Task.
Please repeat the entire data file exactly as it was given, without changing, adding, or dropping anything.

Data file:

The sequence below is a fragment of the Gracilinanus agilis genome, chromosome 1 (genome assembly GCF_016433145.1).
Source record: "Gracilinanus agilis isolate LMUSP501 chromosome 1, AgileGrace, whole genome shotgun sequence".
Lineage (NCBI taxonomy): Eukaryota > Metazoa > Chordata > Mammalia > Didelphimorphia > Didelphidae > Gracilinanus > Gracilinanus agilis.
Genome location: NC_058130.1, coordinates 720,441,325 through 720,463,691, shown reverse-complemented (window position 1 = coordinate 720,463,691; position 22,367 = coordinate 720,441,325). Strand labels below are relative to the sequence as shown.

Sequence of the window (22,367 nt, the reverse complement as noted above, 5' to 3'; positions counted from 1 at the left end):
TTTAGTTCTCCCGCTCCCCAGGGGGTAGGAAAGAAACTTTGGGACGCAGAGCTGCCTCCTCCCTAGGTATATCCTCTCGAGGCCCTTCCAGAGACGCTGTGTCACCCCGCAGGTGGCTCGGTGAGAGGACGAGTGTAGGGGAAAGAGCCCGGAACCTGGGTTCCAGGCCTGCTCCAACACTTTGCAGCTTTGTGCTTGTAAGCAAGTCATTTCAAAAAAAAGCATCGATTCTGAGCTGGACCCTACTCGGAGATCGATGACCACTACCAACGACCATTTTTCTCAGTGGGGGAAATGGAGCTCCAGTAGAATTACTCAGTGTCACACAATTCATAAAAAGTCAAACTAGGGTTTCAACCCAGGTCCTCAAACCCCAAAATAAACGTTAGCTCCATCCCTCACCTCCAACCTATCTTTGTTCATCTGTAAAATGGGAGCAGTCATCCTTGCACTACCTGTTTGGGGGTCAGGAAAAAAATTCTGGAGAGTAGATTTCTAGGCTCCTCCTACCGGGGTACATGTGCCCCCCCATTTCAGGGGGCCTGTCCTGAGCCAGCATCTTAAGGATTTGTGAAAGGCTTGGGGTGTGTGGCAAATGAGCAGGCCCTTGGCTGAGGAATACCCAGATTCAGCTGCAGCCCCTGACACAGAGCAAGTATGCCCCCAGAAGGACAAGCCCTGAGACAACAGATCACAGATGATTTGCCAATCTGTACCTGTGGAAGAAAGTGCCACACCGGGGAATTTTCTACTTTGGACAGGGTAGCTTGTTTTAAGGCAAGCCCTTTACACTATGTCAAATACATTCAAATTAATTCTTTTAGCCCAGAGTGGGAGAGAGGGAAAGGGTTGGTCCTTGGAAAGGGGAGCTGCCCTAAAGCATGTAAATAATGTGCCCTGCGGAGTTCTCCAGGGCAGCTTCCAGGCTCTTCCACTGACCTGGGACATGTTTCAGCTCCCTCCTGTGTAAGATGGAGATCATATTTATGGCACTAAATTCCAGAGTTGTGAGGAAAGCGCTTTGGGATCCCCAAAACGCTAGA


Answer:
The sequence below is a fragment of the Gracilinanus agilis genome, chromosome 1 (genome assembly GCF_016433145.1).
Source record: "Gracilinanus agilis isolate LMUSP501 chromosome 1, AgileGrace, whole genome shotgun sequence".
Lineage (NCBI taxonomy): Eukaryota > Metazoa > Chordata > Mammalia > Didelphimorphia > Didelphidae > Gracilinanus > Gracilinanus agilis.
Genome location: NC_058130.1, coordinates 720,441,325 through 720,463,691, shown reverse-complemented (window position 1 = coordinate 720,463,691; position 22,367 = coordinate 720,441,325). Strand labels below are relative to the sequence as shown.

Sequence of the window (22,367 nt, the reverse complement as noted above, 5' to 3'; positions counted from 1 at the left end):
TTTAGTTCTCCCGCTCCCCAGGGGGTAGGAAAGAAACTTTGGGACGCAGAGCTGCCTCCTCCCTAGGTATATCCTCTCGAGGCCCTTCCAGAGACGCTGTGTCACCCCGCAGGTGGCTCGGTGAGAGGACGAGTGTAGGGGAAAGAGCCCGGAACCTGGGTTCCAGGCCTGCTCCAACACTTTGCAGCTTTGTGCTTGTAAGCAAGTCATTTCAAAAAAAAGCATCGATTCTGAGCTGGACCCTACTCGGAGATCGATGACCACTACCAACGACCATTTTTCTCAGTGGGGGAAATGGAGCTCCAGTAGAATTACTCAGTGTCACACAATTCATAAAAAGTCAAACTAGGGTTTCAACCCAGGTCCTCAAACCCCAAAATAAACGTTAGCTCCATCCCTCACCTCCAACCTATCTTTGTTCATCTGTAAAATGGGAGCAGTCATCCTTGCACTACCTGTTTGGGGGTCAGGAAAAAAATTCTGGAGAGTAGATTTCTAGGCTCCTCCTACCGGGGTACATGTGCCCCCCCATTTCAGGGGGCCTGTCCTGAGCCAGCATCTTAAGGATTTGTGAAAGGCTTGGGGTGTGTGGCAAATGAGCAGGCCCTTGGCTGAGGAATACCCAGATTCAGCTGCAGCCCCTGACACAGAGCAAGTATGCCCCCAGAAGGACAAGCCCTGAGACAACAGATCACAGATGATTTGCCAATCTGTACCTGTGGAAGAAAGTGCCACACCGGGGAATTTTCTACTTTGGACAGGGTAGCTTGTTTTAAGGCAAGCCCTTTACACTATGTCAAATACATTCAAATTAATTCTTTTAGCCCAGAGTGGGAGAGAGGGAAAGGGTTGGTCCTTGGAAAGGGGAGCTGCCCTAAAGCATGTAAATAATGTGCCCTGCGGAGTTCTCCAGGGCAGCTTCCAGGCTCTTCCACTGACCTGGGACATGTTTCAGCTCCCTCCTGTGTAAGATGGAGATCATATTTATGGCACTAAATTCCAGAGTTGTGAGGAAAGCGCTTTGGGATCCCCAAAACGCTAGA